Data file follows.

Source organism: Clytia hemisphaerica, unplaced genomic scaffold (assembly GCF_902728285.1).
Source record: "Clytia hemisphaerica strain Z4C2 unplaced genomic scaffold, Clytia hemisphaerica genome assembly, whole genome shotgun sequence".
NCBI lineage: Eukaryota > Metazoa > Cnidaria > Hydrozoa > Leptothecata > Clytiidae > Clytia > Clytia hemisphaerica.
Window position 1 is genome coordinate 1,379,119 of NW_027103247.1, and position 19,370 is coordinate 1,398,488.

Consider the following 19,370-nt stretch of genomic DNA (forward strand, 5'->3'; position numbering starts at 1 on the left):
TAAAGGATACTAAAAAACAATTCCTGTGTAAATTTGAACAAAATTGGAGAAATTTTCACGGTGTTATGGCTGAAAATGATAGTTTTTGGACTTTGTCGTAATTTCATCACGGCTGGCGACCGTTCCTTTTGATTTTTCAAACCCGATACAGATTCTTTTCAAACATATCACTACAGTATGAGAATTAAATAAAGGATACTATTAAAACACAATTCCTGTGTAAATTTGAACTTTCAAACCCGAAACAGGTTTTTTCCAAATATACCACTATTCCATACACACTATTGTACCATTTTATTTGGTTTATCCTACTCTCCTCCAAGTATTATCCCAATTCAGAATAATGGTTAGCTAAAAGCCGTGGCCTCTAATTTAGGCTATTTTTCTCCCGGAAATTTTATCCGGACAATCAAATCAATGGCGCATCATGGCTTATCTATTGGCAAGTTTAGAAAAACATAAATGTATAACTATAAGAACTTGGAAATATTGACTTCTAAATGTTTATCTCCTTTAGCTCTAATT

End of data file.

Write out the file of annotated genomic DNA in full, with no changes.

Source organism: Clytia hemisphaerica, unplaced genomic scaffold (assembly GCF_902728285.1).
Source record: "Clytia hemisphaerica strain Z4C2 unplaced genomic scaffold, Clytia hemisphaerica genome assembly, whole genome shotgun sequence".
NCBI lineage: Eukaryota > Metazoa > Cnidaria > Hydrozoa > Leptothecata > Clytiidae > Clytia > Clytia hemisphaerica.
Window position 1 is genome coordinate 1,379,119 of NW_027103247.1, and position 19,370 is coordinate 1,398,488.

Consider the following 19,370-nt stretch of genomic DNA (forward strand, 5'->3'; position numbering starts at 1 on the left):
TAAAGGATACTAAAAAACAATTCCTGTGTAAATTTGAACAAAATTGGAGAAATTTTCACGGTGTTATGGCTGAAAATGATAGTTTTTGGACTTTGTCGTAATTTCATCACGGCTGGCGACCGTTCCTTTTGATTTTTCAAACCCGATACAGATTCTTTTCAAACATATCACTACAGTATGAGAATTAAATAAAGGATACTATTAAAACACAATTCCTGTGTAAATTTGAACTTTCAAACCCGAAACAGGTTTTTTCCAAATATACCACTATTCCATACACACTATTGTACCATTTTATTTGGTTTATCCTACTCTCCTCCAAGTATTATCCCAATTCAGAATAATGGTTAGCTAAAAGCCGTGGCCTCTAATTTAGGCTATTTTTCTCCCGGAAATTTTATCCGGACAATCAAATCAATGGCGCATCATGGCTTATCTATTGGCAAGTTTAGAAAAACATAAATGTATAACTATAAGAACTTGGAAATATTGACTTCTAAATGTTTATCTCCTTTAGCTCTAATT